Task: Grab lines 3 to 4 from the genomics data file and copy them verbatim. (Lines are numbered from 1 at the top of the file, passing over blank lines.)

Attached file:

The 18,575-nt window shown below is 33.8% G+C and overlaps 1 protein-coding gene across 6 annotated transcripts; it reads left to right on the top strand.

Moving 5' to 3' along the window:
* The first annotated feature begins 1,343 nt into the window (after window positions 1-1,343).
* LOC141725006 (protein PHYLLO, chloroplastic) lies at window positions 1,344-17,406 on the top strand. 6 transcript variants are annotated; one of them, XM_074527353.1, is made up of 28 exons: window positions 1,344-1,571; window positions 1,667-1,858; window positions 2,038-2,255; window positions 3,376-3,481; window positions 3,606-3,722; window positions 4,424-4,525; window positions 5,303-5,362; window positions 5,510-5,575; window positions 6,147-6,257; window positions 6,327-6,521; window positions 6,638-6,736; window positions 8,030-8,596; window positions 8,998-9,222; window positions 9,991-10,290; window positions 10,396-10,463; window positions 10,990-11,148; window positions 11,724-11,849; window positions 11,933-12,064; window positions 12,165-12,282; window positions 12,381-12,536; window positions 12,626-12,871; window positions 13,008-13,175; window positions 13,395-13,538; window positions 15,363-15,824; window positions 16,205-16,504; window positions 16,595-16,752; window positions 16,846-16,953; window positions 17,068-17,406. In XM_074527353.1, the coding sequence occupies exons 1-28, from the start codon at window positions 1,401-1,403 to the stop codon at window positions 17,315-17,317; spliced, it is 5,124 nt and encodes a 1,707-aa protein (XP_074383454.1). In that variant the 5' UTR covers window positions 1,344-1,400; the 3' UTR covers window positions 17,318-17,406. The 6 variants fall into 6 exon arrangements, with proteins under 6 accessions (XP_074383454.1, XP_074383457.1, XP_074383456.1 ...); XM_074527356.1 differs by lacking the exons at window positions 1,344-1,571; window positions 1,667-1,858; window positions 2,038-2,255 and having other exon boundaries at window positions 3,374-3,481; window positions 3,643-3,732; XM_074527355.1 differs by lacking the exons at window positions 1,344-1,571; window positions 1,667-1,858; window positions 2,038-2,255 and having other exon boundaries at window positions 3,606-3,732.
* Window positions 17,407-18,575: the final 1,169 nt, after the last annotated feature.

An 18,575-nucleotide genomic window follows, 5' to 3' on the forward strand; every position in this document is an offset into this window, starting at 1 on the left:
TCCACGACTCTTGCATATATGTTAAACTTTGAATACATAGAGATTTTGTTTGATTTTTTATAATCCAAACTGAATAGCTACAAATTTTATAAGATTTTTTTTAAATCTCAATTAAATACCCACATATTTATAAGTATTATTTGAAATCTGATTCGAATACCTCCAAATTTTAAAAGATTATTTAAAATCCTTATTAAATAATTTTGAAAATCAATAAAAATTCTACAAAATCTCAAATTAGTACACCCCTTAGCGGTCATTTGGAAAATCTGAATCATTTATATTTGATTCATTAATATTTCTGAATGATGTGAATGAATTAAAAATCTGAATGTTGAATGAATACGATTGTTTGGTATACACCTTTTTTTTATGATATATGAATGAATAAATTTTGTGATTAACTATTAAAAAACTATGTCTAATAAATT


* The first annotated feature begins 1,343 nt into the window (after window positions 1-1,343).
* LOC141725006 (protein PHYLLO, chloroplastic) lies at window positions 1,344-17,406 on the top strand. 6 transcript variants are annotated; one of them, XM_074527353.1, is made up of 28 exons: window positions 1,344-1,571; window positions 1,667-1,858; window positions 2,038-2,255; window positions 3,376-3,481; window positions 3,606-3,722; window positions 4,424-4,525; window positions 5,303-5,362; window positions 5,510-5,575; window positions 6,147-6,257; window positions 6,327-6,521; window positions 6,638-6,736; window positions 8,030-8,596; window positions 8,998-9,222; window positions 9,991-10,290; window positions 10,396-10,463; window positions 10,990-11,148; window positions 11,724-11,849; window positions 11,933-12,064; window positions 12,165-12,282; window positions 12,381-12,536; window positions 12,626-12,871; window positions 13,008-13,175; window positions 13,395-13,538; window positions 15,363-15,824; window positions 16,205-16,504; window positions 16,595-16,752; window positions 16,846-16,953; window positions 17,068-17,406. In XM_074527353.1, the coding sequence occupies exons 1-28, from the start codon at window positions 1,401-1,403 to the stop codon at window positions 17,315-17,317; spliced, it is 5,124 nt and encodes a 1,707-aa protein (XP_074383454.1). In that variant the 5' UTR covers window positions 1,344-1,400; the 3' UTR covers window positions 17,318-17,406. The 6 variants fall into 6 exon arrangements, with proteins under 6 accessions (XP_074383454.1, XP_074383457.1, XP_074383456.1 ...); XM_074527356.1 differs by lacking the exons at window positions 1,344-1,571; window positions 1,667-1,858; window positions 2,038-2,255 and having other exon boundaries at window positions 3,374-3,481; window positions 3,643-3,732; XM_074527355.1 differs by lacking the exons at window positions 1,344-1,571; window positions 1,667-1,858; window positions 2,038-2,255 and having other exon boundaries at window positions 3,606-3,732.